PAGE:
Friday, 18 July 2014

Nigeria’s military chaos plays into Islamists’ hands

A screengrab taken on Monday from a video obtained by news agency AFP shows a man claiming to be Abubakar Shekau, the leader of Nigerian Islamist extremist group Boko Haram. Picture: AFP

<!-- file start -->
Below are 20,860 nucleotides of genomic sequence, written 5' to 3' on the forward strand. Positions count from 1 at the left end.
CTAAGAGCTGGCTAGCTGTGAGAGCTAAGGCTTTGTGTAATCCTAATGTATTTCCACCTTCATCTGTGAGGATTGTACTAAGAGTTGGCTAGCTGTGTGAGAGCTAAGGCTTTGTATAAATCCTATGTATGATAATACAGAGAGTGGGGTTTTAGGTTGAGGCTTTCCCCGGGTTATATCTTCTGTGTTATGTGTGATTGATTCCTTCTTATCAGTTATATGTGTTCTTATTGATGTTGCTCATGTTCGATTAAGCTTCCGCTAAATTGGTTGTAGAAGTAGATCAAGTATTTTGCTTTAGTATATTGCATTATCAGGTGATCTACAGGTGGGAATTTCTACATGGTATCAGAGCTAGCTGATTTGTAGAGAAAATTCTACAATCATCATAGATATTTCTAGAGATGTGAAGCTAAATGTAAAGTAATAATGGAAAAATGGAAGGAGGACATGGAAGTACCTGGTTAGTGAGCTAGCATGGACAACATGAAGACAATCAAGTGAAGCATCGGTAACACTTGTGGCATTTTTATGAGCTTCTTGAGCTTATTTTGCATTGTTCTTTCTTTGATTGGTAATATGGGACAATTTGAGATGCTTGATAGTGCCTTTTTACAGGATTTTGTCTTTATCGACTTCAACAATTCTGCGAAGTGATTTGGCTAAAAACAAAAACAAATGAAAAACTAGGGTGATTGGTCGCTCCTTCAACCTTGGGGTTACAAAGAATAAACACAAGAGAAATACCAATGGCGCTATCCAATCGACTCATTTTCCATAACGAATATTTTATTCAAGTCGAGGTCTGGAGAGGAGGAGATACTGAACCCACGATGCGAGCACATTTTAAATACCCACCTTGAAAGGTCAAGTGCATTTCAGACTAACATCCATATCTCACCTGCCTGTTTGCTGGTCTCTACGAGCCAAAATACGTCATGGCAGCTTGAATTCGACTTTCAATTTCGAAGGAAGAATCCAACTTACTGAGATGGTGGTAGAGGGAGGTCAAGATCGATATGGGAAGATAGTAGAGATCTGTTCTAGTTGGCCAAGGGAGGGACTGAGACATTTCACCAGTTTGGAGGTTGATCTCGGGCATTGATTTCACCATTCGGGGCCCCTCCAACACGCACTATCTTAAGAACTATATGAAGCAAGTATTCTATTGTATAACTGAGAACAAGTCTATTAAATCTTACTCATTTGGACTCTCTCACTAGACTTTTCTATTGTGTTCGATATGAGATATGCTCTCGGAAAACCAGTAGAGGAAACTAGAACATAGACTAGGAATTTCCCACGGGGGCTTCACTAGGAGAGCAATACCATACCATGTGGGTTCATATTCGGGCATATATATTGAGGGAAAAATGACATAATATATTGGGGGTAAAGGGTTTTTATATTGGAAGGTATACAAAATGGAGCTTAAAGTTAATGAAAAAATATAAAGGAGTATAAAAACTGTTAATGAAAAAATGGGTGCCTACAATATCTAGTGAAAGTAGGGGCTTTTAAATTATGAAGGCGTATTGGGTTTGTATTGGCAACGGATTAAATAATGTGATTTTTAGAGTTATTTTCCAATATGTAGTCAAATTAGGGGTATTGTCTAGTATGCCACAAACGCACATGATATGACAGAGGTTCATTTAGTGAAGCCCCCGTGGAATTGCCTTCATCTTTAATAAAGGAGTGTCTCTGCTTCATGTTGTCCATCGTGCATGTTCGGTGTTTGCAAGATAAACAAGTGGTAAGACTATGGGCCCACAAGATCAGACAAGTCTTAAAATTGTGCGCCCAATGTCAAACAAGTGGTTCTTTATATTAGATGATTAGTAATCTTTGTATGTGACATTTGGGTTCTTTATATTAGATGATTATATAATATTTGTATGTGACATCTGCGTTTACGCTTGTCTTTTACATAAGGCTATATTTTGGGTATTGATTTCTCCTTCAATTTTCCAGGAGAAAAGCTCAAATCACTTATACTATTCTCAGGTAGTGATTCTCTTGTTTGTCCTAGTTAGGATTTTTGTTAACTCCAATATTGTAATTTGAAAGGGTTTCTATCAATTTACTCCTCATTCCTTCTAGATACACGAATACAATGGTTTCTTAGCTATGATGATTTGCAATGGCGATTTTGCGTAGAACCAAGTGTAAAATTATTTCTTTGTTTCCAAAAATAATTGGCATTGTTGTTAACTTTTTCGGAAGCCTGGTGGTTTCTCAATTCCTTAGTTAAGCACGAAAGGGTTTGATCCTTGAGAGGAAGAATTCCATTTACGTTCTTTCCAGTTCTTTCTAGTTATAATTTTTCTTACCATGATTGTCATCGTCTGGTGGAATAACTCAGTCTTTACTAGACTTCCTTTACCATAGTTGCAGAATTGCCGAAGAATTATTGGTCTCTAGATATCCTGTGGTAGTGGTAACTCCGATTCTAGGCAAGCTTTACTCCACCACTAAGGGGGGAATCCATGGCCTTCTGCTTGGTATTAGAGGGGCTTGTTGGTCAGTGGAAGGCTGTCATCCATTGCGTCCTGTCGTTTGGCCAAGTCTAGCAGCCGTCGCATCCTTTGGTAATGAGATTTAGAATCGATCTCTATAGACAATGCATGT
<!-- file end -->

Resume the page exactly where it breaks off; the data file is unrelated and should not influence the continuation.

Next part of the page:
WHEN Islamist militants raided the northeastern Nigerian village of Izghe, killing 90 people, some government troops dropped their weapons, stripped off uniforms and fled in civilian clothes, said two soldiers at the scene. The soldiers said the troops were angry their monthly pay had been cut in half to 15,000 naira ($92) without explanation, heightening their belief that money meant for them and their frontline fight against Islamist militant group Boko Haram was being siphoned off by officials in Abuja. "Somebody is sitting comfortably in Abuja stealing our money, and we are here facing Boko Haram fire every day," Shu’aibu, a lance corporal, said in Yola, capital of Adamawa state. He spoke on condition that his surname was not published because he was not authorised to comment. Corruption among senior officers is weakening the army’s ability to defeat Boko Haram, which kidnapped 276 schoolgirls in April, said James, a sergeant who was at the Izghe attack in February and spoke on condition that his last name wasn’t published. The Nigerian budget allocates about $6bn a year for defence and security. "Nigeria’s military budget is opaque, and only aggregate numbers are presented to the public, meaning that we don’t know how the budget is spent," Mark Pyman of Berlin-based corruption watchdog Transparency International said. "The link between conflict and corruption is clear: Where funds are lost through corruption, soldiers don’t get the equipment and material they need." Chief of Army Staff Lieutenant-General Kenneth Minimah said desertion is part of any conflict. "There’s a high level of unemployment on the ground, most people want jobs, and if that job is to join the army, fine, it’s a source of employment. But when the reality of military service comes, he drops his rifle and runs away." Nigerian Defence Ministry spokesman Major-General Chris Olukolade said that the troops’ pay had to be cut temporarily because of a delay in the release of funds by the Finance Ministry, and they would receive their full salaries. While the Nigerian military has heavy conventional weaponry such as tanks, the security forces have been slow to adapt to the challenges of Boko Haram’s guerrilla tactics, said Nnamdi Obasi, West Africa analyst of the Brussels-based International Crisis Group. Governor Kashim Shettima of Borno state, the birthplace of Boko Haram, said in February that the Islamist group is better armed and motivated than government troops. The Nigeria Labour Congress, the umbrella trade union federation, and human rights activists including lawyer Femi Falana have led calls for a probe of how the military budget is spent. Boko Haram drew global outrage with its April 14 abduction of 276 schoolgirls from their dormitories in the northeastern town of Chibok. The US, UK and France have joined an international effort to find and rescue the girls. The group’s five-year-old insurgency to impose Islamic law on Africa’s top oil-producing nation has killed thousands of people and forced almost half a million to flee their homes last year, said the Geneva-based Internal Displacement Monitoring Centre. Three bomb attacks in Abuja this year have claimed at least 120 lives. Aminu Sadiq Ogwuche, a UK-born former Nigerian military intelligence officer who is suspected to have masterminded one of the attacks, was extradited to Nigeria yesterday from Sudan, police said. "Boko Haram is effectively waging war on the people of northeastern Nigeria at a staggering human cost," said Corinne Dufka, West Africa director at New York-based Human Rights Watch. Boko Haram killed at least 2,053 civilians in about 95 attacks in the first six months of the year, Human Rights Watch said. In some areas Nigerian security forces have been accused of receiving bribes from Boko Haram and cooperating in the group’s attacks, said Mr Pyman. On June 1 the mainly Christian village of Attagara, near the border with Cameroon, beat back an attack by suspected Islamist militants, killing 37 of them, said Pogu Bitrus, a church minister and chairman of Kibaku Elders Association, representing the main ethnic group in Chibok and the Gwoza region. When villagers learned that the militants were preparing a reprisal attack, they went to the nearby military base at Pulka to report what they had learned and were promised protection, he said. "The next day people dressed like soldiers came in nine armoured vehicles with Nigerian army marks and called on the people to come and discuss the security situation," Mr Bitrus said. "And when they came they opened fire on them, killing at least 250 men, women and children." Mr Bitrus alleged that some military units withdrew from bases in the region so Boko Haram fighters could loot weapons used to attack Attagara. "The military has tanks, has artillery, and they have never been used against Boko Haram," he said. "Instead, they’re sending out soldiers in pick-up trucks to confront them." With troops currently deployed on security duties in 28 of Nigeria’s 36 states, the 130,000-strong army is "over-stretched", said Mr Obasi. "It’s very difficult to deploy small numbers without having a means to resupply them, risking having them isolated and cut off," Mr Obasi said. Since the abduction of the schoolgirls from Chibok, at least 538 people have been killed in attacks on 18 mainly Christian communities bordering the Sambisa forest hideout of the militants in the Gwoza district of the northeast, according to a toll kept by the Kibaku Elders Association. Many communities besieged by the militants have turned to local vigilantes for their defence. "There isn’t enough fight against Boko Haram," said Mr Bitrus. "The local vigilantes should be armed to defend themselves. Unless something is done, we’re heading to anarchy."